Is it just me or does Ken Seem to simply be putting up just links to all of his old stuff? He really bugs me.

3   bob    
January 17th, 2007 at 4:16 pm

Just a clarification.
I would (very intentionally) not make the statement “Homosexuality is sin. Period” What I would say is “Same sex sexual behavior is a sin. Period.”

Orientation is a tricky thing- neither (IMHO) something one is born with NOR something one chooses- but something that is formed (or mis-formed) in you by a number of factors.

I have a number of homosexual friends who are unable to change their orientation, but are committed to celibacy. I do not think they are in sin at all.

A small point, but for those struggling, I think an important one.

4   Chris L
January 17th, 2007 at 8:15 pm

Bob – you are completely correct – It is completely my error in the way I wrote it… (I will update it now)…

5   Patrick Lane    
January 18th, 2007 at 7:13 am

Hey Chris,

I think you and I had a discussion on homosexuality on the ooze quite some time back. I, as everyone knows who has visited my site or seen my comments on the ooze knows that I don’t think two persons living in monogamy committed to one another of the same gender are living in sin. You thoughtfully disagreed in that conversation if I remember correctly.

Anyway, I only bring this up to sort of get you off the hook with those who want to “guilt by association” connect you with me. You have consistently noted that you differ with me on this that homosexual behavior is a sin.

It is also true that I am very much in the minority on the ooze, which probably represents the emergent church on the internet. I say this because of the people who are insisting that the emergent church embraces homosexuality. As a friend of the homosexual community I wish they did hold my position but they just don’t.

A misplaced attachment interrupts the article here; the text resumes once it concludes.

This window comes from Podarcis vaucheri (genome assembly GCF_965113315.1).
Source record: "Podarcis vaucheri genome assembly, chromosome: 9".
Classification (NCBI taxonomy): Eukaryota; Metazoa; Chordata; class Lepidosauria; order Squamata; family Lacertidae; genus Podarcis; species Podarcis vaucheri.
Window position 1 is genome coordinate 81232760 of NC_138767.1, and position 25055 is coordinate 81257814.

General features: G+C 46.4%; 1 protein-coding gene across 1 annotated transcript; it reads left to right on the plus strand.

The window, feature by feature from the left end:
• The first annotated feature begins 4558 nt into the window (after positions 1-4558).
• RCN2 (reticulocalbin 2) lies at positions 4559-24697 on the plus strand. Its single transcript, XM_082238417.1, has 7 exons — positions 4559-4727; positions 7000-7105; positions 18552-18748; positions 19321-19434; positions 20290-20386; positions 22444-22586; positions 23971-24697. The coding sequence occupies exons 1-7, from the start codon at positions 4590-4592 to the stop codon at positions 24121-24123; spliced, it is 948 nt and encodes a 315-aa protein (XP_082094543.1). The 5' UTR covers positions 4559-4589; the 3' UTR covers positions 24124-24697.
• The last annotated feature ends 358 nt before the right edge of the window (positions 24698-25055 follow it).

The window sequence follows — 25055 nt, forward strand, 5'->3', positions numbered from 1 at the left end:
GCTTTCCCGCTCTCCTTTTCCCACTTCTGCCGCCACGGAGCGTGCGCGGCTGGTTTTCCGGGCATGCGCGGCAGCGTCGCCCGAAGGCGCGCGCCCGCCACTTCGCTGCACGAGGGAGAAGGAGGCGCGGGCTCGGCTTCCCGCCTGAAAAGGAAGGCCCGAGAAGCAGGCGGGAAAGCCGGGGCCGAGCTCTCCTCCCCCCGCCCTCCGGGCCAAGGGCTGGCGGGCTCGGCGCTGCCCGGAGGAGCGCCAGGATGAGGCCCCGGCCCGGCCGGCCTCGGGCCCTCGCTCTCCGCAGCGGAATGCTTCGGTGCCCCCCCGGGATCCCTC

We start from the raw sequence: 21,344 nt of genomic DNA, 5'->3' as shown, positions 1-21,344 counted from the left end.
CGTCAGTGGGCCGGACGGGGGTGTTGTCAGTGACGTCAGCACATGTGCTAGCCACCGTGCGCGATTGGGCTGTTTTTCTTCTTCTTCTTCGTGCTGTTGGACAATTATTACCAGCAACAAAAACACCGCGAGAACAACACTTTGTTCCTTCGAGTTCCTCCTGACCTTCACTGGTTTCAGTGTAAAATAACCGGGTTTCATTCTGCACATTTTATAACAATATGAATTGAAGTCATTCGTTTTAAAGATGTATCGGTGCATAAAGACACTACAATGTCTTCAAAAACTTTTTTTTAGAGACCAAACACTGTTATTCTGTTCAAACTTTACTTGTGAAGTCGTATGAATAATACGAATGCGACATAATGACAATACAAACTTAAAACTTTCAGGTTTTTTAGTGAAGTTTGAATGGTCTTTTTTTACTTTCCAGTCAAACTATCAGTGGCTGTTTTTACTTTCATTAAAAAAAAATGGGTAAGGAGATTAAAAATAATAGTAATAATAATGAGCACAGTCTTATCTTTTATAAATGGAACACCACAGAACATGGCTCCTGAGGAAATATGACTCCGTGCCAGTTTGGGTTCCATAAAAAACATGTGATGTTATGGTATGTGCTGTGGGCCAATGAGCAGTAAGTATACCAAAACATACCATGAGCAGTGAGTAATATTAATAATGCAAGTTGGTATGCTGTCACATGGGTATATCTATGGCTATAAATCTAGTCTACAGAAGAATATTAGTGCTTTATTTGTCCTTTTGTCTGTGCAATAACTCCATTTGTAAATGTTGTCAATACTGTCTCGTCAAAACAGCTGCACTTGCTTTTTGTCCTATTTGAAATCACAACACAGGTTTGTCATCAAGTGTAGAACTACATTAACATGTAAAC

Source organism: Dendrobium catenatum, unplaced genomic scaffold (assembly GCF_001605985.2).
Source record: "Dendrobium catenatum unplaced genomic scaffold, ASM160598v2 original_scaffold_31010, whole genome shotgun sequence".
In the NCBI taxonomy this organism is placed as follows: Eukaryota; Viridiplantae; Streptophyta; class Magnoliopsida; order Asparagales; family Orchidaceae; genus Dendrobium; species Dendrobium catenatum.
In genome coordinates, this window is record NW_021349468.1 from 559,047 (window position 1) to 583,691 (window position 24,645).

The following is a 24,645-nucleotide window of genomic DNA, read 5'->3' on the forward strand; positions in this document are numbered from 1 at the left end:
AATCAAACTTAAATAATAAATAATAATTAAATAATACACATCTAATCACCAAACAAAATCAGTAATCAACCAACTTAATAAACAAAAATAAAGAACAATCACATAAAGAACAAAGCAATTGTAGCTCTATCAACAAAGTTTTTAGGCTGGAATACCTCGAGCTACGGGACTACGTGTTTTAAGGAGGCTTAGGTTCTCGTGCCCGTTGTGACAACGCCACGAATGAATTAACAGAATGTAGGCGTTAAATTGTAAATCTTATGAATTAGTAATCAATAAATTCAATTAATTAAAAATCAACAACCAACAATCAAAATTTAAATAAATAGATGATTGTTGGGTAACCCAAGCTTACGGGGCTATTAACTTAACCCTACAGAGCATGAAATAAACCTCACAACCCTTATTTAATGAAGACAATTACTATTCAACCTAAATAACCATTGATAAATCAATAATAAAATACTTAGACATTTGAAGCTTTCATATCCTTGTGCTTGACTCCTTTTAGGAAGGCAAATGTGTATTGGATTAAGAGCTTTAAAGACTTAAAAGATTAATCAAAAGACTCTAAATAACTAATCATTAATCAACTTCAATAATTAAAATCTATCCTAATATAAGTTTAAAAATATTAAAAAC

Again, I appreciate your work in keeping the new slice of’ accountable and hope you will continue in it. What I appreciate most about your site is your willingness to dialogue with people with whom you disagree, including at times me.

Grace and Peace Friend,
Patrick Lane

6   Matt    
April 30th, 2007 at 12:32 pm

I’ve heard that Rob Bell has been taking a softer view on homosexuality, much like Brian McLaren. This is not an accusation. Does anyone have info on this?

7   Chris L
April 30th, 2007 at 12:35 pm


In Rob’s public speaking, he takes no specific stance on homosexuality as a topic – saying that he prefers to deal with individuals on the topic, rather than public fora, which have different purposes. In practice, Mars Hill has a program to help lead people out of that lifestyle – and one of their pastors gave me almost an identical response as Bob Hyatt, above.

8   Matt    
April 30th, 2007 at 12:38 pm

Here is someone’s blog about seeing Bell on the Sex God tour.

9   Chris L
April 30th, 2007 at 1:04 pm


I had read that a couple months ago when it was posted, and it is consistent with Rob being silent on the subject in public, but using it on an individual basis in private.